Measuring skilled attendance in the uThungulu District, KwaZulu-Natal in 2008.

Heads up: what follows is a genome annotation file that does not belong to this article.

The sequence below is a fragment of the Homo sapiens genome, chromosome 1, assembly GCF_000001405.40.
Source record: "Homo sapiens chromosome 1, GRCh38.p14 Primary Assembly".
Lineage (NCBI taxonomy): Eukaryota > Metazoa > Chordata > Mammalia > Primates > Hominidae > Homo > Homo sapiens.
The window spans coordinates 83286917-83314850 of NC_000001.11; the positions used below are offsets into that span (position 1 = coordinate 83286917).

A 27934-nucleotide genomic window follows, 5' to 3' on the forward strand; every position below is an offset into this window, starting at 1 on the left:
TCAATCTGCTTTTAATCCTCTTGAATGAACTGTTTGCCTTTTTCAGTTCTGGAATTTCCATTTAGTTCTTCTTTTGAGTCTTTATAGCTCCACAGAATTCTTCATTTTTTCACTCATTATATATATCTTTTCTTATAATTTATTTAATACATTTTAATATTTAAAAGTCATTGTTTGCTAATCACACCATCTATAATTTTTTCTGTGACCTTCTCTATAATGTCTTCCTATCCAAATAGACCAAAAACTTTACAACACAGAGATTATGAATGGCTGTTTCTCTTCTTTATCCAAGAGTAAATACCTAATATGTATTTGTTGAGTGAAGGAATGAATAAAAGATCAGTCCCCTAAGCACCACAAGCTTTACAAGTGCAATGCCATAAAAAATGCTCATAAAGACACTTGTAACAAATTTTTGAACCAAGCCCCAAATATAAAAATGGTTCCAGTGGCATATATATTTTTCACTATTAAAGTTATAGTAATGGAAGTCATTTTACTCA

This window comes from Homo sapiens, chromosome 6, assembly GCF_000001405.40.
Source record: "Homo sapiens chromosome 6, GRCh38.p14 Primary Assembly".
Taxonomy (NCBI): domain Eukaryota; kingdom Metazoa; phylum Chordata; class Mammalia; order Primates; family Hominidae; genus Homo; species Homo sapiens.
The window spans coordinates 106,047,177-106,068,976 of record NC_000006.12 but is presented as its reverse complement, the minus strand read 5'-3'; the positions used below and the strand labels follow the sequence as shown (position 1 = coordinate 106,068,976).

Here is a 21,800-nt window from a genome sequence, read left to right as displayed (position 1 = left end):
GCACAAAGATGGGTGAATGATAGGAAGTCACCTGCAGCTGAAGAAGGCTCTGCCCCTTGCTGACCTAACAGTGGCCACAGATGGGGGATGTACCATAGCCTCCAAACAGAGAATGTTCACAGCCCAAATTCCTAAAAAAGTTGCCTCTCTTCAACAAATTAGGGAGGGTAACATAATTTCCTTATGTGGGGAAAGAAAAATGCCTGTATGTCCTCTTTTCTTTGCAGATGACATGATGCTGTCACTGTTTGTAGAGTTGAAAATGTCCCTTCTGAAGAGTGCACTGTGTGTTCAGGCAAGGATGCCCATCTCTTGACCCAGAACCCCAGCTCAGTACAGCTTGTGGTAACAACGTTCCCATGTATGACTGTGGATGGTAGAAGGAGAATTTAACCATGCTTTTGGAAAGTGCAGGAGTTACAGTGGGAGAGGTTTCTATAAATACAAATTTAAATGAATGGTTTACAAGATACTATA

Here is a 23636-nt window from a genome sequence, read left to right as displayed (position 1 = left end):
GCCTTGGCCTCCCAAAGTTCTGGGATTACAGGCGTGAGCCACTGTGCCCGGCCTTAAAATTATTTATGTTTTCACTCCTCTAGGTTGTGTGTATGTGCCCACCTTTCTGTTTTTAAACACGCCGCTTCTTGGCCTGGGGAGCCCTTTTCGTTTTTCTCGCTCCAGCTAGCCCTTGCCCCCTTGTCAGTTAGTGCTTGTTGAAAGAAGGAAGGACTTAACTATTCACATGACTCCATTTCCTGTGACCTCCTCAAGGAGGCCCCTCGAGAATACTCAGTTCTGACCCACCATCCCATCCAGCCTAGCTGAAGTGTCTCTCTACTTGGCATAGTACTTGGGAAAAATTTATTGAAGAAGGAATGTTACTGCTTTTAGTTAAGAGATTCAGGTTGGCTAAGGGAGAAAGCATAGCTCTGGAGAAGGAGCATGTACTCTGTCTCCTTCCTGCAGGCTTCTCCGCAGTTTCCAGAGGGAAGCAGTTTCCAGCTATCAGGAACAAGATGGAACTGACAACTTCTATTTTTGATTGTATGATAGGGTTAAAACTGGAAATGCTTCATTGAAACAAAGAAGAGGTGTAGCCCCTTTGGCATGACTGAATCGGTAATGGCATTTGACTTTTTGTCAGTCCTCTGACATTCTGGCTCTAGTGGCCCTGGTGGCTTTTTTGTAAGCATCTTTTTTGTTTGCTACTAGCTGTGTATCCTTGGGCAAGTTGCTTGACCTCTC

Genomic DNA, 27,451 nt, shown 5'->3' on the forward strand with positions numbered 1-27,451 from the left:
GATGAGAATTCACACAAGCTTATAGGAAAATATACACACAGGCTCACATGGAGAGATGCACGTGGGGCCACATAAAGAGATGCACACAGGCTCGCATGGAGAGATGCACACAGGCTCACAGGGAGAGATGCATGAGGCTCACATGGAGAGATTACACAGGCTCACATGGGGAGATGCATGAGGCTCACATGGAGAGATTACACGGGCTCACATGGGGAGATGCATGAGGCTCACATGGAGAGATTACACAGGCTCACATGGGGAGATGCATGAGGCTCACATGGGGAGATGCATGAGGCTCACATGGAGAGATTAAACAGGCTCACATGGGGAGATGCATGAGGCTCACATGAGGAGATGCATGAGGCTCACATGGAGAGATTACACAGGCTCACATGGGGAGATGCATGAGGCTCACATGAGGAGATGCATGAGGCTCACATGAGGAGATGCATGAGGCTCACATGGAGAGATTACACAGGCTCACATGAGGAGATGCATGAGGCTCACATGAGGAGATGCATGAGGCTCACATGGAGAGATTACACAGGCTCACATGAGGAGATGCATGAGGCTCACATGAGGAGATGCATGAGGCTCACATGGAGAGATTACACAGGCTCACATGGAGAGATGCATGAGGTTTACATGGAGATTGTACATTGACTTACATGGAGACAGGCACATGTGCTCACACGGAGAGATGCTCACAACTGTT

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Background The Millennium Development Goals call for two-third and three-quarter reductions in Perinatal Mortality Rates and Maternal Mortality Ratios. The main strategy towards achieving these reductions is to increase access to skilled attendance. However, it cannot be confirmed that all health professionals are skilled in managing women in labour, nor that they are functioning in enabling environments. To measure the provision of skilled attendance, this study was undertaken in five Level 1 Hospitals in the uThungulu Health District of KwaZulu-Natal. The objectives of the study were: 1. To establish perinatal outcomes for each Level 1 Hospital in uThungulu Health District. 2. To evaluate the quality of intrapartum care provided in Level 1 Hospitals in uThungulu Health District. 3. To evaluate the obstetric knowledge of health workers attending births in Level 1 Hospitals in uThungulu Health District. 4. To evaluate the obstetric skills of health workers attending births in Level 1 Hospitals in uThungulu Health District. 5. To evaluate the environment in which births are attended in Level 1 Hospitals in uThungulu Health District. 6. Compare the quality of care, the knowledge, skills and environment with perinatal outcomes. Methods Perinatal outcomes (PNMR, FSBR, ENNDR and PCI) were calculated for each hospital; maternity case records of women who have delivered in these Level 1 Hospitals were audited to assess the quality of intrapartum care; obstetric knowledge and skills of midwives were assessed; as was the enabling environment within which midwives worked, which included a measurement of their workload. A correlation between perinatal outcomes and the quality of intrapartum care, knowledge and skills and the enabling environment was performed to determine whether variables were associated. Results The overall PNMR for five hospitals in uThungulu Health District was 31 per 1000 births. Three hospitals demonstrated PNMRs below 30 per 1000, while the other two showed rates above 45 per 1000. The combined FSBR for the five hospitals was 6 per 1000 births, the combined ENNDR was 12 per 1000 live births. The PCI in all hospitals ranged between 3 and 4. An audit of maternity case records revealed that all hospitals have a high overall mean percentage score per record. However, analysis of subsets showed good performance in recordings on the labour graph, but poor performance in the admission assessment and in the management of labour. The Kruskal-Wallis Non-Parametric Test showed a statistically significant difference in overall scores amongst hospitals (p=0.01), suggesting differences in performance in all five hospitals in terms of the quality of care provided. Overall, all hospitals scored poorly on tests of obstetric knowledge and skills. There were no statistically significant differences in the overall knowledge median scores and subsets median scores amongst hospitals (p=0.07), indicating that all five hospitals performed on a similar level in terms of obstetric knowledge. However, all hospitals performed differently in relation to obstetric skills, as there was a statistically significant difference in the overall skill median scores amongst hospitals (p=0.002). Three hospitals met the enabling environment standard. All hospitals but one scored poorly on referral, and the availability of supervision on both shifts. One hospital scored poorly on drugs and supplies. Overall no hospitals reported the presence of all the elements of the enabling environment. Three hospitals had acceptable workloads. No association could be detected between variables. However, there were trends that can be traced in different hospitals. Conclusions In South Africa, from the Demographic and Health Survey, 84% of deliveries are assisted by skilled attendant. While an attendant may be present, one cannot say that skilled attendance has been provided, as it has been shown for uThungulu Health District.